There are a few ways that I can think of that it can determine elapsed time: it can simply count "hearbeats" from a tick source, or, it can take a snapshot of the date/time, and then each time it receives a "heartbeat", it compares the current date/time against the initial value and see if it matches the target value. Or, it can take a snapshot of a since-power-on heartbeat counter, and compare the initial heartbeat count + the target value against the current heartbeat count.
Depending on the nature of the RTC, and the philosophy (and skill level) of the firmware author, it might be easier to do a date/time comparison rather than a "simple" heartbeat count (of either type).
Why? Because counting the heartbeats means dealing with interrupts, and it's probably "easier" to just loop, and compare once per pass.
Damn, I hate typing into this tiny window. It reminds me of my old TRS-80 Model 100.
-- Ron Schwarz (email@example.com), December 16, 1999.
Why don't you ask Hawk? He has an IQ of 142. I bet he could give you an answer.
-- (firstname.lastname@example.org), December 16, 1999.
Now this could cause problems in any number of places if they occur before many plants and pipelines power down for rollover. Some could be harmless like this one. Some could be catastrophic. Some could be lethal.
Are these fair statements?
-- ghost (fading into email@example.com), December 16, 1999.
This is an enormously significant thread. Thank you, Malcolm.
-- Ashton & Leska in Cascadia (firstname.lastname@example.org), December 17, 1999.
This is exactly the situation I was speculating about in my post a little earlier.
I got a good reply from andy in:
where I also posted the question.
-- Interested Spectator (is@the_ring.side), December 17, 1999.
Malcolm, type testing assumptions aside, please let us know whether the other three gates malfunction in a similar way over the next few weeks. Thanks for the post and your analysis.
-- Brooks (email@example.com), December 17, 1999.
Is it correct to infer that the spillway gates were in operation as part of normal functioning, and that this occured at a time when no Y2K testing was ongoing?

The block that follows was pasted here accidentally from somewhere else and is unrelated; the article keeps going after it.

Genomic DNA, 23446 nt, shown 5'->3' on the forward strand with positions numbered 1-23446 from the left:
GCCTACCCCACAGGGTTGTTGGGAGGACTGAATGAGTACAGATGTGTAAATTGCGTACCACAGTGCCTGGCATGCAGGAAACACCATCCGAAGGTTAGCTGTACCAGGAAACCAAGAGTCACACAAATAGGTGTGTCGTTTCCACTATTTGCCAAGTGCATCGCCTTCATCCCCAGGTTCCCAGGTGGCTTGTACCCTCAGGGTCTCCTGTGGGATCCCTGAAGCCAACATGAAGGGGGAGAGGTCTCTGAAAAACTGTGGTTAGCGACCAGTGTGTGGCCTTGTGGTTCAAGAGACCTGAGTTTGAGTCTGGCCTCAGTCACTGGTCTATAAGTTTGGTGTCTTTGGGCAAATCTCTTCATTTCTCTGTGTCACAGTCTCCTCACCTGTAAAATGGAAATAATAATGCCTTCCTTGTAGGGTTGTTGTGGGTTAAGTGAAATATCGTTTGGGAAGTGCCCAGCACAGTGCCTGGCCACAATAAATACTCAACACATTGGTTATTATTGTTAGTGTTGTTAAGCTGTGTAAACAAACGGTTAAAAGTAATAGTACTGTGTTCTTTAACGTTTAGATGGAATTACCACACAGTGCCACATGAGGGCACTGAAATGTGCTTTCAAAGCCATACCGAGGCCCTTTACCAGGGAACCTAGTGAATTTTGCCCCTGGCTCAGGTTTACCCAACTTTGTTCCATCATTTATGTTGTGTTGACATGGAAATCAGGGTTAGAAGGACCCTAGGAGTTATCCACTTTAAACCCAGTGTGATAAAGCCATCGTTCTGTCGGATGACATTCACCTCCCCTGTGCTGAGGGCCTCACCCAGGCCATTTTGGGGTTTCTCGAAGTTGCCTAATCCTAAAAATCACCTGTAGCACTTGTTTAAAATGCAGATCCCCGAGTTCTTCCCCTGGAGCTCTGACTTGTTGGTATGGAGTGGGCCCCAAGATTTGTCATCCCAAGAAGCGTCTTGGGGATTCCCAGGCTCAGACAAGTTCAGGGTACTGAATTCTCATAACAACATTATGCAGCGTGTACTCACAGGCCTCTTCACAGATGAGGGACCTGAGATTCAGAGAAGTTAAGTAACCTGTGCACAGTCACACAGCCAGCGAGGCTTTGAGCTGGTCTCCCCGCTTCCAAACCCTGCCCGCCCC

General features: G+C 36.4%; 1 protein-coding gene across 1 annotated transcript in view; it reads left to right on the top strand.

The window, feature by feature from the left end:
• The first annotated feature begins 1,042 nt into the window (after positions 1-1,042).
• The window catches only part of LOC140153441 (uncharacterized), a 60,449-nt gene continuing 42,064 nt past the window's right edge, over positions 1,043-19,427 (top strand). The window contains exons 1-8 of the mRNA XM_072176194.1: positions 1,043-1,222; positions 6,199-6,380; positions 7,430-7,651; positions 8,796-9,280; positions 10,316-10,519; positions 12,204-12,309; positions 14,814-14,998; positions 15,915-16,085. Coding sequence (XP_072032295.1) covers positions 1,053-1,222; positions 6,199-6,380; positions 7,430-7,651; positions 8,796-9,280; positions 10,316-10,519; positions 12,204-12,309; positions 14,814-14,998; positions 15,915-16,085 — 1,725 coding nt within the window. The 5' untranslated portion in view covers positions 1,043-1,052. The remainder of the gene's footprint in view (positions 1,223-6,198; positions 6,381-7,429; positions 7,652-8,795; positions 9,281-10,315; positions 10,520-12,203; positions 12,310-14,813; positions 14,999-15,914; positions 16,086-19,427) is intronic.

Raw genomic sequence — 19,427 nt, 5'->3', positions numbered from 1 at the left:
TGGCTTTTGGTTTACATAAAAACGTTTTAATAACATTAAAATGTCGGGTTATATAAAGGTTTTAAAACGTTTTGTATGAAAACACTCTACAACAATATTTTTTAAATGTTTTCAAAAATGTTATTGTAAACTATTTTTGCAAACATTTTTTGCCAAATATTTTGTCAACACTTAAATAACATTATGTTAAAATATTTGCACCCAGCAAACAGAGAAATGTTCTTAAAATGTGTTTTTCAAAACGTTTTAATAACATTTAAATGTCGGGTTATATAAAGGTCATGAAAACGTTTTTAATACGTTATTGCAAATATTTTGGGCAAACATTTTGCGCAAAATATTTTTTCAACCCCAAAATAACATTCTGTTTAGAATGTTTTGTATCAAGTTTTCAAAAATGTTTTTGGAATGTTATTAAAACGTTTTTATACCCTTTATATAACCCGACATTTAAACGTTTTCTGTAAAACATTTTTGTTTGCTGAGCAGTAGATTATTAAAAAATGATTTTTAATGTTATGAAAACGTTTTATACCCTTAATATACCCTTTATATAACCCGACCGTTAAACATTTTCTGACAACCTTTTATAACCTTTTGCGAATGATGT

-- nothere nothere (firstname.lastname@example.org), December 17, 1999.
Malcolm, could you please post here any responses from the Electricity Forum? Thank you.
-- Ashton & Leska in Cascadia (email@example.com), December 17, 1999.
Thanks for the informative post, Malcolm.
I'm curious: Can you clarify if each get is controlled by a separate PLC getting it's time/date from a separate RTC?
I assume they have separate RTCs, but If all 4 gates share a controller, why didn't the others act oddly?
Just trying for a little differential diagnosis...
-- Lewis (firstname.lastname@example.org), December 17, 1999.
nothere nothere: Yes, the spillway gates were in normal operation, and this was not a Y2K test. However perhaps I should add that the gates are only moved infrequently, and this type of issue would only be noticed if a Y2K fault arose while they were being moved.
Ashton & Leska: I will not copy the responses from the Electricity Forum verbatim, as it is not a good policy to publish items from a private forum onto a public one. But I will summarise the responses in a day or two.
Lewis: Each gate has its own PLC, but they share a common RTU for communicating with the SCADA. And as none of the other gates were affected, this is the reason I suspect it may be Y2K related.
-- Malcolm taylor (email@example.com), December 17, 1999.
Relax everyone, I did jump the gun on this one. I think we are now fairly certain that this failure was NOT a Y2K issue. The PLC concerned is an Allen-Bradley micro- logix 1500 which Rockwell list as being ready. However the reason we can now be certain that it was not Y2K related is that the same controller failed again last night with exactly the same symptoms. We can find no reason for it to measure a gate drift, which requires either negative movement (possible but wasn't happening at the time), or negative time (an impossible situation except during Y2K rollover). We have now passed this issue on to our performance engineer who is usually quite good at trouble shooting, and we'll see what he finds.
-- Malcolm Taylor (firstname.lastname@example.org), December 18, 1999.
Thanks for the update, Malcolm. I greatly appreciate your level-headed approach.
I can visualize a situation where a system gets confused once a day post rollover. It may only use the mm/dd/yy part at "midnite" to track events straddling midnite. The US Dept of Commerce report from Nov 22 referred to a similar situation involving "epoch" dates. If the gate behaved strangely at exactly the same time everyday, could it be a Y2K issue?
I'm probably straining at gnats. This area is not my specialty, so feel free to dismiss my comments as the ravings of a stressed-out and exhausted geek who would very much like to look back on all this and laugh.
All the best-
-- Lewis (email@example.com), December 18, 1999.